1. Genealogy is the search for our ancestors. Family history is the study of the lives they led. Using the information from each area provides us with a true picture of our family.
2. Start with yourself. Document everything you know about yourself. Include your spouse, children, grandchildren, etc. Include occupations, where you have lived and all important events in your life. Then, and only then, start working backwards and with your living relatives.
3. Make a list of all living relatives after you complete your personal genealogy. Interview each of them. Be prepared with a list of questions. Use a tape recorder for the answers or take very good notes. Respect the personâ€™s privacy, but do not delay; relatives have a nasty habit of dying before being interviewed.
4. Remember that each generation doubles the number of ancestors. It's easy to get lost if you don't plan ahead for your trip. Focus on one or two families. The others will still be there when you get to them.
5. Female lines are as important as male lines. One-half of your ancestors are female! They can be more difficult to locate since most changed their names when married.
6. Remember to document everything you find on your ancestors. Undocumented genealogy is mythology!
7. Meaningful genealogy requires thought. Develop a research plan and set goals. Why am I doing genealogy? How far back do I want to go? For example, go back 4 generations, or go back to the immigrant ancestor, or even to just do my fatherâ€™s male line, etc.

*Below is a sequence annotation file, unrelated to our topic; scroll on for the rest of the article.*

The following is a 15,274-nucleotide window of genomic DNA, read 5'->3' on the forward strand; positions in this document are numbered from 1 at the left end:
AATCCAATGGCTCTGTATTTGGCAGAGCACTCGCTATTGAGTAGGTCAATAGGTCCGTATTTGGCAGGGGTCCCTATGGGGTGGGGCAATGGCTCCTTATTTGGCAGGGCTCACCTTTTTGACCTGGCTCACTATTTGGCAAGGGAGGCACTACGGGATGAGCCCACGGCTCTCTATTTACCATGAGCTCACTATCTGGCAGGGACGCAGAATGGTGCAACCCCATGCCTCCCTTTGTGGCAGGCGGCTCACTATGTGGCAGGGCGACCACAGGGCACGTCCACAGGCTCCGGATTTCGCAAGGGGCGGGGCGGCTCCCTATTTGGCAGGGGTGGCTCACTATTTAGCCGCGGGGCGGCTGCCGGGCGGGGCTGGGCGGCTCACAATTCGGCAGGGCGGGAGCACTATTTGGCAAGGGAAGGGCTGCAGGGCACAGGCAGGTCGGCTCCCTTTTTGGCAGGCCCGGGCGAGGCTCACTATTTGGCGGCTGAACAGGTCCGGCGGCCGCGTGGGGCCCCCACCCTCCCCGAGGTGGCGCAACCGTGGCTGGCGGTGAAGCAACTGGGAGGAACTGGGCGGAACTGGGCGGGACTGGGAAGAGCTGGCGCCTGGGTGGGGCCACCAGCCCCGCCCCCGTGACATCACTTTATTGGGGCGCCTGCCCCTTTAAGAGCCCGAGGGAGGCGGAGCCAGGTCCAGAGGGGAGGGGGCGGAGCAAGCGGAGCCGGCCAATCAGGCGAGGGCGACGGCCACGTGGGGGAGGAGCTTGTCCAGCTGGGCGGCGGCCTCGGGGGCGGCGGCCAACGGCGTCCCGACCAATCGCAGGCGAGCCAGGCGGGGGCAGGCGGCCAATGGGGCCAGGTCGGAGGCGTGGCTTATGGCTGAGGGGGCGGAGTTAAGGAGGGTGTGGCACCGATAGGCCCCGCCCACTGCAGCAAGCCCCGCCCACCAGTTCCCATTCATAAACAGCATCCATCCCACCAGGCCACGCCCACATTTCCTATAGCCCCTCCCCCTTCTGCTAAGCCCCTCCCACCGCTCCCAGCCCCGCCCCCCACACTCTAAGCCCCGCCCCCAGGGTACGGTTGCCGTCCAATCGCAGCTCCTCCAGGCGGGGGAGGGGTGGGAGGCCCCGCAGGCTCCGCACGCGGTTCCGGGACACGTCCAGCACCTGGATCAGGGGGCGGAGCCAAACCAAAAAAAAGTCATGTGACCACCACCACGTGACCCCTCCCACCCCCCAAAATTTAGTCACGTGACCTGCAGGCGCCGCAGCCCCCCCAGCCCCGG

8. To find a birth date from a death date, subtract the age in years, months and days from the date of death. This is a very close approximation.
9. Know your relationships: An ancestor is a person from whom you are descended. A descendant is a person who is descended from an ancestor. A relative is someone with whom you share a common ancestor but who is not in your direct line.
10. Always record females using their maiden names.
11. A person who dies "intestate" dies without a valid will.
12. There is genealogy beyond the internet! While the internet is one very convenient tool, it is not the only tool. Check out online library catalogs, then visit the library to access the book or request an interlibrary loan.
13. By the time you have collected data on a couple hundred of your relatives, you will realize that genealogy software would make keeping track of relationships within your tree, filing data about individuals, and generating reports much easier. The Society has a special interest group that discusses Family Tree Maker software. Compare features before selecting the software best for you.
14. The Family Group Sheet identifies a couple and their children. Everyone with a spouse or child has two group sheets â€“ on as a child with parents and usually one as a parent with children.
15. The Pedigree Chart is a map from you to your ancestors. Begin with yourself. Females always use their maiden names.
16. Surnames began in Europe about the 11th century. They developed as trade increased. The four basic groups of surnames are the patronymic (based on the fatherâ€™s name), landscape features or place names, action or nicknames, and occupational or office names.
17. When it comes to spelling variations, be creative. Often clerks and government officials were unable to correctly record the names given them by unschooled immigrants not familiar with languages used in their port of entry. The surname was written down as the official heard it and the immigrant accepted that as the official American rendering of his name.
18. A time line begins with your ancestor's birth and is filled in with various events in his life. Continue to fill this in as information becomes available to provide a picture of your ancestor's life. Several of the genealogy software programs assist you with this.